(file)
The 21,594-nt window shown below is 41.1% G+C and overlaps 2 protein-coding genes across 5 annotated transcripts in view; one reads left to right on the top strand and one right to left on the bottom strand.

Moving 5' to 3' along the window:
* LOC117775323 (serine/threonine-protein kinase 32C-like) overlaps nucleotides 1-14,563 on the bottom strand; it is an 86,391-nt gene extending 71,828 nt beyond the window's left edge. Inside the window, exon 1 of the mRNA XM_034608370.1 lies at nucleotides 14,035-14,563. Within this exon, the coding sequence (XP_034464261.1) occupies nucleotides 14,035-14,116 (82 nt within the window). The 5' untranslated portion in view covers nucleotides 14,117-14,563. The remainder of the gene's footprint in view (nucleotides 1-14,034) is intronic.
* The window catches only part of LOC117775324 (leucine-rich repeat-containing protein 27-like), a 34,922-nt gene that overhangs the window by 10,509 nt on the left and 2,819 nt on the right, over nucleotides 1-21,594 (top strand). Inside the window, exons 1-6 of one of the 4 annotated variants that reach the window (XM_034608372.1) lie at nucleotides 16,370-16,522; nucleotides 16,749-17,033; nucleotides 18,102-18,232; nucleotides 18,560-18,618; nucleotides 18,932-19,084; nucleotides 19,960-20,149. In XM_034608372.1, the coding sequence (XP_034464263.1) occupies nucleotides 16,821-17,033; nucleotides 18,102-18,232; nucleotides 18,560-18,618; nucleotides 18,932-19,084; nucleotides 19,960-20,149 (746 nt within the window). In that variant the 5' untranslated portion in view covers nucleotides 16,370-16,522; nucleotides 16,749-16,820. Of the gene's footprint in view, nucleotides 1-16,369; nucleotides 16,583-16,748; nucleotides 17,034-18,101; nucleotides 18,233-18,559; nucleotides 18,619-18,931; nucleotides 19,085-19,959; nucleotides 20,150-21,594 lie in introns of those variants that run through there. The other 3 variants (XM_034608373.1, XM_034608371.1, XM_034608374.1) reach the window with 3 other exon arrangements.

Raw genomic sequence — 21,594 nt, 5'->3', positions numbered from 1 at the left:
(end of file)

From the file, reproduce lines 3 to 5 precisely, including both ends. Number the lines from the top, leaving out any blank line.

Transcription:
* LOC117775323 (serine/threonine-protein kinase 32C-like) overlaps nucleotides 1-14,563 on the bottom strand; it is an 86,391-nt gene extending 71,828 nt beyond the window's left edge. Inside the window, exon 1 of the mRNA XM_034608370.1 lies at nucleotides 14,035-14,563. Within this exon, the coding sequence (XP_034464261.1) occupies nucleotides 14,035-14,116 (82 nt within the window). The 5' untranslated portion in view covers nucleotides 14,117-14,563. The remainder of the gene's footprint in view (nucleotides 1-14,034) is intronic.
* The window catches only part of LOC117775324 (leucine-rich repeat-containing protein 27-like), a 34,922-nt gene that overhangs the window by 10,509 nt on the left and 2,819 nt on the right, over nucleotides 1-21,594 (top strand). Inside the window, exons 1-6 of one of the 4 annotated variants that reach the window (XM_034608372.1) lie at nucleotides 16,370-16,522; nucleotides 16,749-17,033; nucleotides 18,102-18,232; nucleotides 18,560-18,618; nucleotides 18,932-19,084; nucleotides 19,960-20,149. In XM_034608372.1, the coding sequence (XP_034464263.1) occupies nucleotides 16,821-17,033; nucleotides 18,102-18,232; nucleotides 18,560-18,618; nucleotides 18,932-19,084; nucleotides 19,960-20,149 (746 nt within the window). In that variant the 5' untranslated portion in view covers nucleotides 16,370-16,522; nucleotides 16,749-16,820. Of the gene's footprint in view, nucleotides 1-16,369; nucleotides 16,583-16,748; nucleotides 17,034-18,101; nucleotides 18,233-18,559; nucleotides 18,619-18,931; nucleotides 19,085-19,959; nucleotides 20,150-21,594 lie in introns of those variants that run through there. The other 3 variants (XM_034608373.1, XM_034608371.1, XM_034608374.1) reach the window with 3 other exon arrangements.

Raw genomic sequence — 21,594 nt, 5'->3', positions numbered from 1 at the left: